The class, run by the Department of Civil & Environmental Engineering, introduces circular economy as a systems-based concept in which production is designed to be restorative and resilient, while waste is designed out of the system. Circular economy is thus featured as a reaction to the conventional dispensation of the linear ‘make-use-dispose’ economy, and as a framework for the development and management of a sustainable, ‘waste-as-a-resource’ economic system. The implications of the concept for research, policy and industrial practice are also explored as these relate to innovation and knowledge production; social trends and consumer behaviour; conservation and sustainable use of energy and material resources; climate change and environmental sustainability; and design of business models for green enterprise development and for sustainable growth and employment generation.
The main objective of this class is to provide a grounding in the economics of the environment. It demonstrates what economic analysis can contribute to discussions about the use of our natural capital (or environmental resource) base, and to discussions about policy responses to environmental problems.
A key element of the economic approach to environmental policy is ‘value for money’ - designing policy interventions that give the greatest environmental improvement for any particular budget outlay. But economic analysis also deals with questions about sustainability (and so impacts on future generations) and equity between different individuals, groups, and countries.
This class pays particular attention to international environmental problems. Such problems have been high on the agenda for environmental policy interventions since the Rio Summit of 1992, yet are ones that seem to be the most difficult to make progress with. We examine why this has been the case, making use of the growing literature on international environmental agreements.
The class adopts a practical, applied orientation throughout. Applications include transport policy, water quality and availability, global climate change, and loss of biological diversity.
Public Health Studies*
This class, run by the Department of Civil & Environmental Engineering, develops students’ understanding of public and environmental health, and the multidisciplinary approach in preventative and proactive action to safeguarding public health.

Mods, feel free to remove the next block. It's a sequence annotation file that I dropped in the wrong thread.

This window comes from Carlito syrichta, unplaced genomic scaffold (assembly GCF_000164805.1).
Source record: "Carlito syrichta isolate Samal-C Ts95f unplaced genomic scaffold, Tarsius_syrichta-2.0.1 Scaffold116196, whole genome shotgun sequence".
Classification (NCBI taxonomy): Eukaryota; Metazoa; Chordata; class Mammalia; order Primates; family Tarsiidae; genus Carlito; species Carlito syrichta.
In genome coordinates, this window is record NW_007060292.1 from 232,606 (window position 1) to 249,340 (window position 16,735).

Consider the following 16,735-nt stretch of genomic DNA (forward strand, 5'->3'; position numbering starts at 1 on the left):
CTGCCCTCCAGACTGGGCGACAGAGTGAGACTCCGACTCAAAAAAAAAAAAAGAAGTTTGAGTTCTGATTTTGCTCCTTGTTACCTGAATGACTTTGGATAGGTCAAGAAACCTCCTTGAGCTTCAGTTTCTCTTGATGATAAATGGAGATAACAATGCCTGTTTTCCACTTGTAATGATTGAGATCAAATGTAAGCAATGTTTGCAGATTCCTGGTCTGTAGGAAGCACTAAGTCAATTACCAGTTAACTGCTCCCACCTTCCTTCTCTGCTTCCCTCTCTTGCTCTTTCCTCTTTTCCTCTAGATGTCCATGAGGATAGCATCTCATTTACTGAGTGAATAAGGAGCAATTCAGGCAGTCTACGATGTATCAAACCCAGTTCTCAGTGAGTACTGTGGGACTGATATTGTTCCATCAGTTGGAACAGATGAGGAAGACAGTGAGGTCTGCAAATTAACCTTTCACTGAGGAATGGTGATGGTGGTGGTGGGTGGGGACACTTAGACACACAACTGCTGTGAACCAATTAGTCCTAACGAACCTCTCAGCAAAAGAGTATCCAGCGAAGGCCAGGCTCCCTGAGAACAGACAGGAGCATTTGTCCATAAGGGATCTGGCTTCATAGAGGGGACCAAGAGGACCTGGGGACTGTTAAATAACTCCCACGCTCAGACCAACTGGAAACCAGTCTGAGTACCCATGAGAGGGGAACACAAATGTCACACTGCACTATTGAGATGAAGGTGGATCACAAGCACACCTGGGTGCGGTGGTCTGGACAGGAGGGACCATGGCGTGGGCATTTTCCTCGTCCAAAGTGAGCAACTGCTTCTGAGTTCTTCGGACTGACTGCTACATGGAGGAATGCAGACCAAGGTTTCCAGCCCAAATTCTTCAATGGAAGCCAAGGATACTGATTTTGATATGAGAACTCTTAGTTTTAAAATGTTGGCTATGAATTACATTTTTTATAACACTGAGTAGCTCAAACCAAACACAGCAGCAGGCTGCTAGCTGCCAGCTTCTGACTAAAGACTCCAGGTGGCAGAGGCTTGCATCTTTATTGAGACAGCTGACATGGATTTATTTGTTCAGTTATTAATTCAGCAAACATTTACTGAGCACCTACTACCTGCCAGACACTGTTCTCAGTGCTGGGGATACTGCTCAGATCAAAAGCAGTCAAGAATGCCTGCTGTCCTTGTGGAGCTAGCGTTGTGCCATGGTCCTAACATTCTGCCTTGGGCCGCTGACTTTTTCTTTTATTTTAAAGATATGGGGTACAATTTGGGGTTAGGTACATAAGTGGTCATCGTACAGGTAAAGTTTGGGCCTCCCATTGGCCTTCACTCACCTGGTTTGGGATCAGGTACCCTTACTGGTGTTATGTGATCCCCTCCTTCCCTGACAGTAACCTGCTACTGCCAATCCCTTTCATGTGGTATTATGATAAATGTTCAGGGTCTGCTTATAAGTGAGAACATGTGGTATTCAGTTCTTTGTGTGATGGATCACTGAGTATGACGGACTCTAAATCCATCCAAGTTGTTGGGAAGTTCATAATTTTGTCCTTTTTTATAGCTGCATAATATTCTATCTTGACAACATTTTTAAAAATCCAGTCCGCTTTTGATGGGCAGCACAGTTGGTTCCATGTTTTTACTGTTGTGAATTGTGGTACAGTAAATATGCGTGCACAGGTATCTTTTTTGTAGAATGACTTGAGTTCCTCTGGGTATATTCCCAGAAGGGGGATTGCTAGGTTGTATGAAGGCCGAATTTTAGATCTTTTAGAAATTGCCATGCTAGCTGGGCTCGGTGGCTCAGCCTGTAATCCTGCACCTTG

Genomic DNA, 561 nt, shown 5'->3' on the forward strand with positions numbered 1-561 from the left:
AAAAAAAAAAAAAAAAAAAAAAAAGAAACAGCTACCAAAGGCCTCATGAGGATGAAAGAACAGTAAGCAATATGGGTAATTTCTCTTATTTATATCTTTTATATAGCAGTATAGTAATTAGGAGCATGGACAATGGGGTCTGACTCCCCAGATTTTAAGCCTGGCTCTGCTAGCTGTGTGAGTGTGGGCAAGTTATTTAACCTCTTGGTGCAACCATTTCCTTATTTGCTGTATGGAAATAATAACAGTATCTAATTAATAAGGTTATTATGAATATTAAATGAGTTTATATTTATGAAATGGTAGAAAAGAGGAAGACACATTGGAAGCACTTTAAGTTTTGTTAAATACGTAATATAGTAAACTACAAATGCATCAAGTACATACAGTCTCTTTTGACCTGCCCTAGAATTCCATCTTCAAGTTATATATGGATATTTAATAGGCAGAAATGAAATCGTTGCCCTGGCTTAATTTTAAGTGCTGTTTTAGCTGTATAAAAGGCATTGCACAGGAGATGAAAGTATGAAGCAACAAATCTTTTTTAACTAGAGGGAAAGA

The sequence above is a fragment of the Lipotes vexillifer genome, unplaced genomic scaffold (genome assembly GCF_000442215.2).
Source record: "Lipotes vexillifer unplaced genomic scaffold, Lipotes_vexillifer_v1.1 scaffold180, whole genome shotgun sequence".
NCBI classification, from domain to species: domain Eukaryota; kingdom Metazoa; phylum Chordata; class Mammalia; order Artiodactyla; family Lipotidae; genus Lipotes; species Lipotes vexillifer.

A diverse range of subjects are covered ranging from the risk assessment approach taken with respect to protecting the public from private water supplies, to the role of environmental health professionals in the prevention of the spread of infectious disease.
The class also provides students with fundamental knowledge regarding Health Improvement/Promotion and Health Protection, including the different methods used and the variety of agencies involved.
Geographical Information Systems
This class provides a thorough introduction to Geographical Information Systems (GIS).
GIS are spatial databases which can handle spatial information in a far greater variety of ways than was previously possible with paper maps. By capturing, manipulating, integrating and displaying digital spatial data, a wide range of different analyses can be carried out and questions addressed.
The class covers the key theoretical principles of GIS, provides practical hands-on exercises using current state-of-the-art GIS systems, including raster (IDRISI Andes) and vector (ArcGIS) based software, and demonstrates how GIS can be used for spatial query and analysis.
Normally a first-class or second-class honours degree (or international equivalent) in engineering, earth sciences, environmental management, or a background in the chemical, physical, biological or mathematical sciences.
Lower degree classifications may be considered if there is strength elsewhere (for example, relevant work experience, excellent final project/dissertation, very strong academic letter of reference, very strong application statement linking with career goals).
You’ll need two supportive academic references and/or appropriate professional experience or achievements.
|Professional Development Courses|
Alternative qualifications or professional experience may be considered by the course leader (Scottish/EU students only), depending on the class chosen. Find out more about our Flexible Learning options.
Pre-Masters preparation course
The Pre-Masters Programme is a preparation course held at the University of Strathclyde International Study Centre, for international students (non EU/UK) who do not meet the academic entry requirements for a Masters degree at University of Strathclyde. The Pre-Masters programme provides progression to a number of degree options.
Upon successful completion, you will be able to progress to this degree course at the University of Strathclyde.
We've a thriving international community with students coming here to study from over 100 countries across the world. Find out all you need to know about studying in Glasgow at Strathclyde and hear from students about their experiences.Visit our international students' section